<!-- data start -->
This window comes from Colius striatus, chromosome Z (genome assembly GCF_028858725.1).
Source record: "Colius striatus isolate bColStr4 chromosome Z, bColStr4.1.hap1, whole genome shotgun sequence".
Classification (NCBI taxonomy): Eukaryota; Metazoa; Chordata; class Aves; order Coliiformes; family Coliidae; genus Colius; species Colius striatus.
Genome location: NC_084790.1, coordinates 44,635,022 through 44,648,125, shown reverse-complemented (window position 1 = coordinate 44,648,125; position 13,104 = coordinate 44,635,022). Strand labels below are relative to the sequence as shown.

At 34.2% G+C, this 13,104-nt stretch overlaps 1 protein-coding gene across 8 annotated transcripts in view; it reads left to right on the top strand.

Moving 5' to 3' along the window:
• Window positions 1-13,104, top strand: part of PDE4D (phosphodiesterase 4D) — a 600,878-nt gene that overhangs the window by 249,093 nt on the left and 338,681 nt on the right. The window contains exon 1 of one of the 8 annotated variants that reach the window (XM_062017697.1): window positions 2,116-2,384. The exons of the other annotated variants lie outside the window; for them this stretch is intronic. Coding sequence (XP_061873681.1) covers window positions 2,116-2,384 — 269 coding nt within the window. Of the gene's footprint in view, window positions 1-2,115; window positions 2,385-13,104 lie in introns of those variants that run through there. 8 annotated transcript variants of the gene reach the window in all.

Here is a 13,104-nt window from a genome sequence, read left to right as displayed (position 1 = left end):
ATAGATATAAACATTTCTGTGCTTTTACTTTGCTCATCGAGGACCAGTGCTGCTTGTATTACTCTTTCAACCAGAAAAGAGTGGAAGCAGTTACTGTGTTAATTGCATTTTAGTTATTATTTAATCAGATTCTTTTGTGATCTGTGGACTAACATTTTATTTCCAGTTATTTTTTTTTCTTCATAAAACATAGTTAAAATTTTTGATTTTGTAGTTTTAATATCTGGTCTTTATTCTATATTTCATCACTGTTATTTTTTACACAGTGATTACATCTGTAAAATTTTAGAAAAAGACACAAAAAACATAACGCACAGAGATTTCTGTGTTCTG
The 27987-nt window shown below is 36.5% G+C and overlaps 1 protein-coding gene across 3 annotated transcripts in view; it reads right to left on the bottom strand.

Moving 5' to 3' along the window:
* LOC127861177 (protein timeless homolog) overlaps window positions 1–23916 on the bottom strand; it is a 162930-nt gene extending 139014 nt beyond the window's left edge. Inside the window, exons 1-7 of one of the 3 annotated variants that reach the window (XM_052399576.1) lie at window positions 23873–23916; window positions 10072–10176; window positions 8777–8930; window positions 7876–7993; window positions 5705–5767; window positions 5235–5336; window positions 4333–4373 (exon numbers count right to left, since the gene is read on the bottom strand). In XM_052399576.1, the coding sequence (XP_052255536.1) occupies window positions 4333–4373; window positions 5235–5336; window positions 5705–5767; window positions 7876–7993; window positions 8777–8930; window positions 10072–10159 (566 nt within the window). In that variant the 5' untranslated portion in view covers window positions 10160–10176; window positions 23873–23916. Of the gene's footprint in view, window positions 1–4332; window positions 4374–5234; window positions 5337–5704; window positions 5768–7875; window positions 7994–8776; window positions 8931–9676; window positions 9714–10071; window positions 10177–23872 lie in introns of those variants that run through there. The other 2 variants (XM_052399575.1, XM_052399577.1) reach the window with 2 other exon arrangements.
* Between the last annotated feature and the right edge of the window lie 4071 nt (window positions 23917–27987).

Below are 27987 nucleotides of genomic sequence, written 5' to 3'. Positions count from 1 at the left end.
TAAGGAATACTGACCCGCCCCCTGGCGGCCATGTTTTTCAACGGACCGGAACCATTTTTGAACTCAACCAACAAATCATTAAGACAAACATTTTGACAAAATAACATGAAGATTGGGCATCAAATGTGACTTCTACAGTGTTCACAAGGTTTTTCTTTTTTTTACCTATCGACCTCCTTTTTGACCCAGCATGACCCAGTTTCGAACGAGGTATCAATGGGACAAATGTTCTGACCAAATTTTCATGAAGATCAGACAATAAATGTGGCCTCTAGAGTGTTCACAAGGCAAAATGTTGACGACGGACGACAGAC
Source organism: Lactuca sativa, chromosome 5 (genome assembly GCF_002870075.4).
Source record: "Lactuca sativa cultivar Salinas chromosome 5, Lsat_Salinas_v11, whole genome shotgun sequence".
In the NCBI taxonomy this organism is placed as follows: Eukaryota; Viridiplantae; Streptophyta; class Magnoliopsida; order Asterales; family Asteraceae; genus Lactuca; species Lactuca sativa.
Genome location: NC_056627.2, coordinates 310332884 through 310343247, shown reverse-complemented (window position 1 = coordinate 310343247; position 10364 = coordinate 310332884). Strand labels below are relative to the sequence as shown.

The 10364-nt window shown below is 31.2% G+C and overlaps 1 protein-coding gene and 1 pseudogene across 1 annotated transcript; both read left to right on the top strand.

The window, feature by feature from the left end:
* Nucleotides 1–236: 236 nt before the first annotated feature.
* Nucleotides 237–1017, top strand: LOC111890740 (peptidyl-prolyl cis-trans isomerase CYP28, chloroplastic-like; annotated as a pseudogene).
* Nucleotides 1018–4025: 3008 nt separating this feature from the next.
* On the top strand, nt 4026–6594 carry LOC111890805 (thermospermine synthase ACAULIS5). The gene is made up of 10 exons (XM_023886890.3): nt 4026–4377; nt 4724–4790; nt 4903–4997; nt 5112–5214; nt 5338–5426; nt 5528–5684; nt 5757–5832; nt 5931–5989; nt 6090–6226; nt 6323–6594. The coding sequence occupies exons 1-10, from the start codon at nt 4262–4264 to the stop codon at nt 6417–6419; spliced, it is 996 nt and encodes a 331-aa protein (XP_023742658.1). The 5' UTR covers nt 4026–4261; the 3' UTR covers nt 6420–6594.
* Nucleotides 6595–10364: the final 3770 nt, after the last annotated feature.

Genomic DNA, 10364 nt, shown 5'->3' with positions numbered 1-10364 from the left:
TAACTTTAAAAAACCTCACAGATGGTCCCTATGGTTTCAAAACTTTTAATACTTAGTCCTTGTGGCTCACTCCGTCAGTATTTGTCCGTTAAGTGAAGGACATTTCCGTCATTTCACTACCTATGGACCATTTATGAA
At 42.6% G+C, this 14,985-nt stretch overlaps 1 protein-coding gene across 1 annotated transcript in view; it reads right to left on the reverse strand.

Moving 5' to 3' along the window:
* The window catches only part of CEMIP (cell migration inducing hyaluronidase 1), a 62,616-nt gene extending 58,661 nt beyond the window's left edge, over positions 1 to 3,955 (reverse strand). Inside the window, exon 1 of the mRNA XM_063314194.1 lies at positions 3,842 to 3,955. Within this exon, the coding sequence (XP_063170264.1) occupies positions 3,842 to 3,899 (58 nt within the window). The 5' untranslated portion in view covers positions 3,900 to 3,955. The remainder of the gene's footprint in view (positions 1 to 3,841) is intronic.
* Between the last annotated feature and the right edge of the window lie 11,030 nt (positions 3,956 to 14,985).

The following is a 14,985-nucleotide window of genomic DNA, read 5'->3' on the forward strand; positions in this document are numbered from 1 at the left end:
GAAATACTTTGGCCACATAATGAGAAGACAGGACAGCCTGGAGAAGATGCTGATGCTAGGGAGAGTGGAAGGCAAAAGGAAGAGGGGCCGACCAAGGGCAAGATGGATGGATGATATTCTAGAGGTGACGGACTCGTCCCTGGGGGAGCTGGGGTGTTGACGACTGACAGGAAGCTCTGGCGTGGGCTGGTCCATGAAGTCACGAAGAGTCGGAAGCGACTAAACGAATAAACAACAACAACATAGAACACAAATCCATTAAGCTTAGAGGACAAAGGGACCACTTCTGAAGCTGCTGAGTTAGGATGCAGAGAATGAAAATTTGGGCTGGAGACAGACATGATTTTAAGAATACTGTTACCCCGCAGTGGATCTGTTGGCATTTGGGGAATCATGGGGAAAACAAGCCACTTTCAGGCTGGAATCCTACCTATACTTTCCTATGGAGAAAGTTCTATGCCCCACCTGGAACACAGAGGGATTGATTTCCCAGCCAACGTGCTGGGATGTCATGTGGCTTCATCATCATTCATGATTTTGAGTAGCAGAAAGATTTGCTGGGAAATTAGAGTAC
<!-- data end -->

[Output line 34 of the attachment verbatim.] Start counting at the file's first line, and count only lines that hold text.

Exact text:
GAAATACTTTGGCCACATAATGAGAAGACAGGACAGCCTGGAGAAGATGCTGATGCTAGGGAGAGTGGAAGGCAAAAGGAAGAGGGGCCGACCAAGGGCAAGATGGATGGATGATATTCTAGAGGTGACGGACTCGTCCCTGGGGGAGCTGGGGTGTTGACGACTGACAGGAAGCTCTGGCGTGGGCTGGTCCATGAAGTCACGAAGAGTCGGAAGCGACTAAACGAATAAACAACAACAACATAGAACACAAATCCATTAAGCTTAGAGGACAAAGGGACCACTTCTGAAGCTGCTGAGTTAGGATGCAGAGAATGAAAATTTGGGCTGGAGACAGACATGATTTTAAGAATACTGTTACCCCGCAGTGGATCTGTTGGCATTTGGGGAATCATGGGGAAAACAAGCCACTTTCAGGCTGGAATCCTACCTATACTTTCCTATGGAGAAAGTTCTATGCCCCACCTGGAACACAGAGGGATTGATTTCCCAGCCAACGTGCTGGGATGTCATGTGGCTTCATCATCATTCATGATTTTGAGTAGCAGAAAGATTTGCTGGGAAATTAGAGTAC